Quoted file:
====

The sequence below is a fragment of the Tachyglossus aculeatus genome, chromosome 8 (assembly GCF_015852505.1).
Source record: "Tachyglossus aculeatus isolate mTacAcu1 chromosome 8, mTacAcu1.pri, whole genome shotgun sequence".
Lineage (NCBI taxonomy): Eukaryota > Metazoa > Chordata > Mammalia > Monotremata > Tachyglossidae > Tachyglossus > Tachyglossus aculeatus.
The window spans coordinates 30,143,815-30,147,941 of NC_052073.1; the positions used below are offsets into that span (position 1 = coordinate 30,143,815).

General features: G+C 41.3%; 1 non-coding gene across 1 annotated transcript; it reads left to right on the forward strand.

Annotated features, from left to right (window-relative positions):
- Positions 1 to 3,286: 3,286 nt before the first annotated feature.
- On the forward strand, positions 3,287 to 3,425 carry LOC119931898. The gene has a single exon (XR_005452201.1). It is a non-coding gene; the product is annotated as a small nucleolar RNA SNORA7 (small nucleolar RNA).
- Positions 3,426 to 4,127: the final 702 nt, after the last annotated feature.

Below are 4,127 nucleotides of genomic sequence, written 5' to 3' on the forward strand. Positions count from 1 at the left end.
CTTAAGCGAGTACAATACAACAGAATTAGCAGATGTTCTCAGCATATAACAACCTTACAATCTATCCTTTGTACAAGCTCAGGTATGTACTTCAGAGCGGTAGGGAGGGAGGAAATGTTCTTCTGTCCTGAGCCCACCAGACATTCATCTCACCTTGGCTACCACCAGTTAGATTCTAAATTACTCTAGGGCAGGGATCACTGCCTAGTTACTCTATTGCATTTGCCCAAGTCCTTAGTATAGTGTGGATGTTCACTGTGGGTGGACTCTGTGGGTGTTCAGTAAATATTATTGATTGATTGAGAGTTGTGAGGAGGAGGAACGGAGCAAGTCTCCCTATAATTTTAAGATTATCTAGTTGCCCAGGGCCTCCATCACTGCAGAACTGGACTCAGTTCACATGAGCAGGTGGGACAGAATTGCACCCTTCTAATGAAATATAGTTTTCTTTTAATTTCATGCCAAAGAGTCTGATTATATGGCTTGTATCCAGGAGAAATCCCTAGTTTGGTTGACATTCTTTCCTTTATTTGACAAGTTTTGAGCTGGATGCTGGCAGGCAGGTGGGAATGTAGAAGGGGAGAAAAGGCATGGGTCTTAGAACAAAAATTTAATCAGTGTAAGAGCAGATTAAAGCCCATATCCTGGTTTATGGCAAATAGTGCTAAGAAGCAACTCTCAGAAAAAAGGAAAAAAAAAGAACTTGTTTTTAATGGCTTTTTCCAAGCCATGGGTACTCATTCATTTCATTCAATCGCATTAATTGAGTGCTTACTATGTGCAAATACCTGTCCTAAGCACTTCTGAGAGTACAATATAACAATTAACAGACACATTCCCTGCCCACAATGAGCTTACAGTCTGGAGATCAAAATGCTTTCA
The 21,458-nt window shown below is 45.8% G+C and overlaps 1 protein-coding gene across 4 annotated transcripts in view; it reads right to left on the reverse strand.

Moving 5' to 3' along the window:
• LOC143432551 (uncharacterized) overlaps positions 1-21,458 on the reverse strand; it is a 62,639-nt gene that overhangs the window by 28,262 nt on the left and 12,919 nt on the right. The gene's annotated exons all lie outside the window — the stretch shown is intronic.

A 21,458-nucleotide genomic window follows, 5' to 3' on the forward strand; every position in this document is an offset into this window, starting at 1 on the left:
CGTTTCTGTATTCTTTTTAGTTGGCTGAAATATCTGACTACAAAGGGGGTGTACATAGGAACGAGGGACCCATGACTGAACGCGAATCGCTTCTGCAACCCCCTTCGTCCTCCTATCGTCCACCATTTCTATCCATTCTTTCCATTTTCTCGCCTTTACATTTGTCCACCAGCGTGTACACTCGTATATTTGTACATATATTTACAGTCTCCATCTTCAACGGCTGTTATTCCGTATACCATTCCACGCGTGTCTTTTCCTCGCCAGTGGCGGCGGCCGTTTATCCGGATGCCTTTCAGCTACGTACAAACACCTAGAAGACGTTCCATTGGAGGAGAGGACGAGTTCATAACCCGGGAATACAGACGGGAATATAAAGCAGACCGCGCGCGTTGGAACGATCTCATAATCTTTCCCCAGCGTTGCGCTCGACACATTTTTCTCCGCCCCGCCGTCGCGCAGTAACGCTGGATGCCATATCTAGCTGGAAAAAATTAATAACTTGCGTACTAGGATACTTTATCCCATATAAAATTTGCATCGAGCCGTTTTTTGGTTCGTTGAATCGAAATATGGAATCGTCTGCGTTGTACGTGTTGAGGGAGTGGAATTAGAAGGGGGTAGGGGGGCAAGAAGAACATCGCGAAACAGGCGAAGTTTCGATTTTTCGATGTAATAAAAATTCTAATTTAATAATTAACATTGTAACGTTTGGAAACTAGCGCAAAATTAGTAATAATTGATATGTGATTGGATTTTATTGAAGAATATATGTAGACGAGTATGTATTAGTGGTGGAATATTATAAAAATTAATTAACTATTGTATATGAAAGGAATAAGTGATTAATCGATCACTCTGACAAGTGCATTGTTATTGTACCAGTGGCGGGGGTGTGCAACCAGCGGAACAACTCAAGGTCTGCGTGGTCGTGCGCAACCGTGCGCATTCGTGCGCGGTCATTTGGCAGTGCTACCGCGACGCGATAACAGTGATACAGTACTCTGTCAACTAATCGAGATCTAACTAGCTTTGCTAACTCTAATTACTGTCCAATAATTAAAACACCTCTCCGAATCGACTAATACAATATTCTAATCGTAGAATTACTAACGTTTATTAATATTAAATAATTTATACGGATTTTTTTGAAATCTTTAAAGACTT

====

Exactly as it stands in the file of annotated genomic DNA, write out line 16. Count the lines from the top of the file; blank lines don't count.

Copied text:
CGTTTCTGTATTCTTTTTAGTTGGCTGAAATATCTGACTACAAAGGGGGTGTACATAGGAACGAGGGACCCATGACTGAACGCGAATCGCTTCTGCAACCCCCTTCGTCCTCCTATCGTCCACCATTTCTATCCATTCTTTCCATTTTCTCGCCTTTACATTTGTCCACCAGCGTGTACACTCGTATATTTGTACATATATTTACAGTCTCCATCTTCAACGGCTGTTATTCCGTATACCATTCCACGCGTGTCTTTTCCTCGCCAGTGGCGGCGGCCGTTTATCCGGATGCCTTTCAGCTACGTACAAACACCTAGAAGACGTTCCATTGGAGGAGAGGACGAGTTCATAACCCGGGAATACAGACGGGAATATAAAGCAGACCGCGCGCGTTGGAACGATCTCATAATCTTTCCCCAGCGTTGCGCTCGACACATTTTTCTCCGCCCCGCCGTCGCGCAGTAACGCTGGATGCCATATCTAGCTGGAAAAAATTAATAACTTGCGTACTAGGATACTTTATCCCATATAAAATTTGCATCGAGCCGTTTTTTGGTTCGTTGAATCGAAATATGGAATCGTCTGCGTTGTACGTGTTGAGGGAGTGGAATTAGAAGGGGGTAGGGGGGCAAGAAGAACATCGCGAAACAGGCGAAGTTTCGATTTTTCGATGTAATAAAAATTCTAATTTAATAATTAACATTGTAACGTTTGGAAACTAGCGCAAAATTAGTAATAATTGATATGTGATTGGATTTTATTGAAGAATATATGTAGACGAGTATGTATTAGTGGTGGAATATTATAAAAATTAATTAACTATTGTATATGAAAGGAATAAGTGATTAATCGATCACTCTGACAAGTGCATTGTTATTGTACCAGTGGCGGGGGTGTGCAACCAGCGGAACAACTCAAGGTCTGCGTGGTCGTGCGCAACCGTGCGCATTCGTGCGCGGTCATTTGGCAGTGCTACCGCGACGCGATAACAGTGATACAGTACTCTGTCAACTAATCGAGATCTAACTAGCTTTGCTAACTCTAATTACTGTCCAATAATTAAAACACCTCTCCGAATCGACTAATACAATATTCTAATCGTAGAATTACTAACGTTTATTAATATTAAATAATTTATACGGATTTTTTTGAAATCTTTAAAGACTT